Tutorial: Customizing your Scalarium Cloud using Chef
Scalarium brings a lot of sensible defaults when it comes to provisioning your instances, but at the
same time allows you to fully customize your cloud to your needs, overwriting our defaults, and specifying your own
configuration templates to override ours. For all this we're using Chef, an open-source
tool for infrastructure management.
It is however sometimes not obvious just how much power Scalarium gives you with the above combination, so in this
tutorial we're going to show you how to fully set up and customize a cloud from scratch by adding a
Redis server to the mix, automating installation and configuration of server and clients. We'll cover everything you need to know to customize your cloud accordingly step by step. We're starting below, but here's the table of contents:
1. The Scalarium Lifecycle System
2. Cooking with Chef
3. Writing a Cookbook to set up Redis
4. Configuring Custom Cookbooks
5. Overriding Default Attributes
6. Configuring the Clients
7. Deploying an Application
8. Wrapping up
While we're going to set up Redis and a Rails application, everything is easily applicable to other components. I'm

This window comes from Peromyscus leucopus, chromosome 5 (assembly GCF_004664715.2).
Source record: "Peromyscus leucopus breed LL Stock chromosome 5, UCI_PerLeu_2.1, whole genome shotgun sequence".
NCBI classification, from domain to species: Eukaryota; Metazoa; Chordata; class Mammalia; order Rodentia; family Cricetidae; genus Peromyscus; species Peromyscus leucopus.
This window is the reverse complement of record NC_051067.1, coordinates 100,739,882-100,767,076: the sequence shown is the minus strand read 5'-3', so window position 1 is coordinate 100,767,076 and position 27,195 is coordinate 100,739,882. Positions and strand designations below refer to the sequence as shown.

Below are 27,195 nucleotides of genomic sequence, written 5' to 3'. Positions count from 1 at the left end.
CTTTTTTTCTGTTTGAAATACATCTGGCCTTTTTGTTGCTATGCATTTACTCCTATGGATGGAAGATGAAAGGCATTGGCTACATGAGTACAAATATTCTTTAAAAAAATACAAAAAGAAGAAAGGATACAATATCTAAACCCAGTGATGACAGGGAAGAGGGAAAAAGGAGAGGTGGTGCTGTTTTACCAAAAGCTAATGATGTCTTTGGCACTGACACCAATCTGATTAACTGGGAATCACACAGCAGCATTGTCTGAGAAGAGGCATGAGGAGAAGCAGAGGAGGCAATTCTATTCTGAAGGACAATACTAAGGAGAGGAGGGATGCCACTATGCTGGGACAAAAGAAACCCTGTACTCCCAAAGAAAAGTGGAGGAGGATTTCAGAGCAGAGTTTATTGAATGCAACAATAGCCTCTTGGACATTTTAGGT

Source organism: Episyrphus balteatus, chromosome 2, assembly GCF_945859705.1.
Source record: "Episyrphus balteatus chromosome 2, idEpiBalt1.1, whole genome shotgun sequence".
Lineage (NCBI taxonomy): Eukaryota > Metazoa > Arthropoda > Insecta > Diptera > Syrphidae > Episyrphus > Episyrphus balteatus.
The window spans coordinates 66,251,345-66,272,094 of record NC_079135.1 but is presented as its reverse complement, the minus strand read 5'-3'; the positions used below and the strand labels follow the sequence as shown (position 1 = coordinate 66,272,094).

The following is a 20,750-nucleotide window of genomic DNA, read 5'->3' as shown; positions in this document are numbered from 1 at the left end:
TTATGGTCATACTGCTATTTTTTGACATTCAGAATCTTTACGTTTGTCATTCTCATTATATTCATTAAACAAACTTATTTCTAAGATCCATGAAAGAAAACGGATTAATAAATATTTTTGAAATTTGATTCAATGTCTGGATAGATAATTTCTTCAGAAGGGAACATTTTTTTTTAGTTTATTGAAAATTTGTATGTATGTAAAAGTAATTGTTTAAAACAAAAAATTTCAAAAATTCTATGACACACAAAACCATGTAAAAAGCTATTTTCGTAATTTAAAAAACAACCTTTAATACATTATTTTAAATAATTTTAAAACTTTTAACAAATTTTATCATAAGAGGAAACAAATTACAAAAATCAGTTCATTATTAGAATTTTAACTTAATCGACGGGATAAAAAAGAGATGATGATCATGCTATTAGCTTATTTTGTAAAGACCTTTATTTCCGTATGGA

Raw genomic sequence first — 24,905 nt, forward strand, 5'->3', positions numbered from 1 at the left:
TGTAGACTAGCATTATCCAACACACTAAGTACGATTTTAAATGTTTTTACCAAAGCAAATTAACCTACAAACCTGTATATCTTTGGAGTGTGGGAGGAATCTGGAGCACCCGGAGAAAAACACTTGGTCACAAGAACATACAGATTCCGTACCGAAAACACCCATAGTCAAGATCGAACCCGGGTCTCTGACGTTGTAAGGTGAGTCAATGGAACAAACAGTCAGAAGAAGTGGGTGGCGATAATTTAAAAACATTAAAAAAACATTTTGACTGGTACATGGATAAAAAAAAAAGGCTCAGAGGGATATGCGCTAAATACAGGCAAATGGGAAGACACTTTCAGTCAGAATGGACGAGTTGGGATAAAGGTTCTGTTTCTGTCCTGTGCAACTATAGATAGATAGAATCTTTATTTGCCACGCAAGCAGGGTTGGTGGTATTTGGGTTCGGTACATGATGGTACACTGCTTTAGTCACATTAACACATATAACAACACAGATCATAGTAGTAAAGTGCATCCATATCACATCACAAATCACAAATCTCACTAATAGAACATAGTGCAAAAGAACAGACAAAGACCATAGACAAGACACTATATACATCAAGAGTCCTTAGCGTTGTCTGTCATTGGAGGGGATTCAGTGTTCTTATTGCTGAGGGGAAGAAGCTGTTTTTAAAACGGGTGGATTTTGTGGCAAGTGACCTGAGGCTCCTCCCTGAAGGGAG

going to explain some of the Chef essentials and Scalarium's instance lifecycle along the way, so you'll walk away with
enough knowledge to start customizing your clouds as you like. There'll be code and screenshots, explaining all the
steps required. Sign up for a Scalarium account if you haven't already.
First up, we're going to create a new cloud with two roles, one for the Rails application server, and one for Redis.
While Scalarium makes it easy to have both running on the same instance, we'll break them up into two for the heck of
it. The role for the Rails application server is the default, so go ahead and add it.
Now, add a second role called "Redis" with the short name "redis". The short name will be used to identify instances of
this role from within Chef, so you can pick out instances of a specific role when provisioning or configuring your
instances. But more on that later. First, let's add the role. Select "Custom Role" from the select box and add "Redis"
and "redis" as name and short name respectively.
Now, add an instance to each role, but don't start them up just yet. By default, the Rails application server will be
provisioned to run an Apache server and Passenger to serve Rails applications. The Redis server will be blank without us
specifying a dependency or better yet, a custom setup for the role. Before we start building custom cookbooks, which are
the way to do that, let's look at what happens when you start an instance, and during its lifetime.
Next step: The Scalarium Lifecycle System
- Tutorial: Customizing your Scalarium Cloud using Chef
- Customizing your Scalarium Cloud using Chef: The Scalarium Lifecycle System
- Customizing your Scalarium Cloud using Chef: Cooking with Chef
- Customizing your Scalarium Cloud using Chef: Writing a Cookbook to set up Redis
- Customizing your Scalarium Cloud using Chef: Configuring Custom Cookbooks
- View all (4 more)